Rodrigo Granda, former FARC guerrilla arrested in Mexico City

A leader of the former Revolutionary Forces of Colombia”s guerrilla group has been arrested in Mexico at the request of Paraguay, which is looking for him for kidnapping and voluntary homicide.

Rodrigo Granda, known as the FARC’s chief diplomat, the former Marxist guerrilla, was arrested in Mexico City on the basis of an Interpol “red notice”.

Comunes, the political party that emerged from the disappearance of the FARC, denounced a violation of the historic peace agreement of 2016, and accused Colombian President Ivan Duque of being behind the arrest.

Sources within the Mexican federal authorities confirmed the arrest to Agence France Presse, but refused to give details.

In 2008, a Paraguayan judge issued an arrest warrant for Rodrigo Granda’s alleged responsibility for the abduction and subsequent murder of the daughter of former President Raul Cubas in 2005. The Colombian government did not specify whether his arrest in Mexico was related to the case.

The delegation was traveling to Mexico at the invitation of the Labor Party to participate in a convention of left-wing formations, Rodrigo LondoƱo said in a video.

I call on the international community to guarantee the safety of Rodrigo Granda”, launched the leader of the ex-guerrilla, on Twitter.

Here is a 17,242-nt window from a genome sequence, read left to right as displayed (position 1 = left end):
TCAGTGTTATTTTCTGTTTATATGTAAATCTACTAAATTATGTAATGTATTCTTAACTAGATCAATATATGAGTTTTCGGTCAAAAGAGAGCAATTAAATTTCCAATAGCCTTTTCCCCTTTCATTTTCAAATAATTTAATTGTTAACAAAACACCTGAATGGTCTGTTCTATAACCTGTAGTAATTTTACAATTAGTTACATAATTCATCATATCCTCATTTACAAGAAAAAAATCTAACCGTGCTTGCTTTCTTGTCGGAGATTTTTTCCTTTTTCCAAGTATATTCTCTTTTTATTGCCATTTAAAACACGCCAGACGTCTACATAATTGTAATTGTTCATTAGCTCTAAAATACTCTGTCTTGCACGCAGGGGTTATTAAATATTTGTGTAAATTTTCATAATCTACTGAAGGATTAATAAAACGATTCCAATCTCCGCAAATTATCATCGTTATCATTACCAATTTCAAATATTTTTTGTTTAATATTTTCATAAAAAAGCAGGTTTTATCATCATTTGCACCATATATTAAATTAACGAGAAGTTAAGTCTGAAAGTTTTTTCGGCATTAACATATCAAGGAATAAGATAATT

Peace negotiator?

Rodrigo Granda, 72, was one of the peace negotiators in Havana, a process that began in 2012 and culminated in the historic peace agreement of 2016, followed by the disarmament of the FARC. He had already been arrested in 2005 during a clandestine operation by the Colombian army in Venezuela, and released in 2007 as part of the peace process.

Rodrigo Granda’s arrest comes just over a month before the fifth anniversary of the agreement signed at the time between the guerrillas and President Juan Manuel Santos, who was awarded the Nobel Peace Prize in 2016.

Colombia has experienced a worrying upsurge in violence in recent months in several parts of the country, where many armed groups are rife, including FARC dissidents who reject the 2016 agreement and have taken up arms again.

In 2018, another ex-FARC leader and negotiator of the 2016 agreement, wanted in the United States for drug trafficking, “Jesus Santrich”, was arrested. Released in 2019 on the orders of the Supreme Court, he then took up arms again, citing President Duque’s failure to comply with the 2016 agreement.

He died shortly after in Venezuela during an armed confrontation whose actors remain unidentified to this day. Rodrigo Granda had then mentioned a possible return to armed struggle.

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